Decision to induct private sector experts into civil service stirs debate

Published May 10, 2021
The government’s move to allow bureaucrats to compete for lucrative management positions and enabling private sector experts to join the civil service has generated a debate in the capital. — Creative Commons/File
The government’s move to allow bureaucrats to compete for lucrative management positions and enabling private sector experts to join the civil service has generated a debate in the capital. — Creative Commons/File

ISLAMABAD: The government’s move to allow bureaucrats to compete for lucrative management positions and enabling private sector experts to join the civil service has generated a debate in the capital.

A few bureaucrats, commenting on the government’s decision, said the opening of MP scales would benefit well-connected officers.

“Those who are in the good books of the government, ministers or federal secretaries will be able to get the MP scale,” a senior official said.

Another bureaucrat said hiring from the private sector would harm the government’s efforts to reform the bureaucracy.

He said the government had decided to induct highly qualified professionals from different fields into federal ministries on the pattern of undersecretaries in the United States to improve efficiency.

They would be officially called “technical advisers” and paid according to market conditions in the private sector for a fixed term. They would be placed above the federal secretaries and below the ministers in terms of policy advice and expert opinion.

The bureaucrat, however, said the federal secretaries in different ministries were opposing vast powers for technical experts and did not relish the prospect of working under the direct supervision of the minister concerned.

The federal secretaries insist that experts route their input through federal secretaries to the ministers.

Mohammad Shehzad Arbab, the Special Assistant to the Prime Minister on Establishment, said this would allow serving civil servants to compete with outsiders for MP scales.

He said at present highly qualified people with doctorates and master’s degrees from top universities could work for donor agencies, but the government never bothered to use their expertise for upgrading its own capacity.

According to statistics, the federal government (secretariat and attached departments) had a total strength of 565,000 in 2019-20. Of them, 13,000 are working in the secretariat, 8,000 in constitutional bodies, 544,000 in attached departments and 390,000 in autonomous, semi-autonomous bodies and corporations.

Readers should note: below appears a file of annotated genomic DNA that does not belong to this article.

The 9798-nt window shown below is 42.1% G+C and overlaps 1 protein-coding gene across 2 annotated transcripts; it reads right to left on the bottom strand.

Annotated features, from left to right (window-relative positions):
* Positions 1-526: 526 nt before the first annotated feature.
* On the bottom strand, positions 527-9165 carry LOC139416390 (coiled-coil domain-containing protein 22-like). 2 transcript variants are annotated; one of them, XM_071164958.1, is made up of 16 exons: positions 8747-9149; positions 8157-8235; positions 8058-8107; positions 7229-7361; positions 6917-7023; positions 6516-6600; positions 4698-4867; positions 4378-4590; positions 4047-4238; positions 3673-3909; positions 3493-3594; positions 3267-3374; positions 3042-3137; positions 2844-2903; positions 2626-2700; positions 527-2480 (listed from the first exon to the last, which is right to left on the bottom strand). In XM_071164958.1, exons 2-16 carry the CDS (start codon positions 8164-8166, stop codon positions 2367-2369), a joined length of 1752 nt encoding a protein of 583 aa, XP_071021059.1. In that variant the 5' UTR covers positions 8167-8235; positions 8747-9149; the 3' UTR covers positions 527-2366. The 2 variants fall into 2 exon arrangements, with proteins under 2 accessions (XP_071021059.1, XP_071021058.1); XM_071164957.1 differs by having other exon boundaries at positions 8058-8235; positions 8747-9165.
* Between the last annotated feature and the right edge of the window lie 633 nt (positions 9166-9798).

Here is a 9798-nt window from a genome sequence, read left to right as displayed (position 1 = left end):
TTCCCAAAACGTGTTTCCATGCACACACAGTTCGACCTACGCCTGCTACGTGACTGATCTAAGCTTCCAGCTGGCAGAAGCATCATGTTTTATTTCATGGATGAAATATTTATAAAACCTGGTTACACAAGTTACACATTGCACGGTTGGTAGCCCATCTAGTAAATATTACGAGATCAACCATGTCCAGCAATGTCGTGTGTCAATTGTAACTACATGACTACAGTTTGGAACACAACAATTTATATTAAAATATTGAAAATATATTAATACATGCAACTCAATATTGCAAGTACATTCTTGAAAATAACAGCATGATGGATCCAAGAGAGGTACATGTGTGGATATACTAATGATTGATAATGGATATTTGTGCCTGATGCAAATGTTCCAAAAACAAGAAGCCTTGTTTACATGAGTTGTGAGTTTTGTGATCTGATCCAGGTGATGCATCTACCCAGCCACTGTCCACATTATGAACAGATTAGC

The grand total of civilian employees stands at 955,000. Ninety-five per cent of federal government employees belong to grades 1-16 and they are being paid 80-85pc of the total wage bill of the federal government.

Transition

Recently, Establishment Secretary Dr Ijaz Munir was appointed as Rector of the National School of Public Policy on a salary of Rs1.5 million per month.

Earlier, Maroof Afzal secured the post of Director General of Civil Service Academy, where he will get a salary of Rs1.7 million per month. He was serving as Secretary to the Establishment Division.

Earlier this year, Naveed Kamran Baloch, a well-connected officer, was posted as executive director of the World Bank.

Civil servants can work in international agencies on deputation, but are not eligible for MP scale positions until they resign from the service. Sometimes civil servants opt for deputation to international agencies, for instance the Asian Development Bank, the United Nations and the International Monetary Fund on lucrative package.

The government has now decided to allow civil servants to work on MP scales for a maximum of five years during their entire service without resigning from government service.

The Pakistan Tehreek-i-Insaf-led government had approved MP scales in 15 ministries two years ago. These ministries and divisions are: Science and Technology, Finance, Power, Petroleum, Water Resources, Commerce, Aviation, National Food Security, Industries and Production, Information Technology and Telecommunication, Climate Change, Maritime Affairs, Textile Industry and National Health Services, Regulation and Coordination.

According to schedule II of the MP scales policy, the MP-I scale is equivalent to BS-22, MP-II corresponds to BS-21 and MP-III to BS-20.

For MP-I post the requirement is PhD with 14 years experience or master’s degree with 18 years; for MP-II post the requirement is PhD with 10 years or Masters with 14 years, and for MP-III it is PhD with six years or Masters with 10 years experience.

The policy introduced by the government has removed the upper limit of salary. The remuneration of those selected in MP scales will be determined by the finance ministry with the approval of the prime minister as against previously fixed emoluments.

Before the policy was notified on June 22, the upper monthly emoluments limit for MP-I was Rs700,000, for MP-II Rs413,000 and for MP-III Rs232,000.

Published in Dawn, May 10th, 2021

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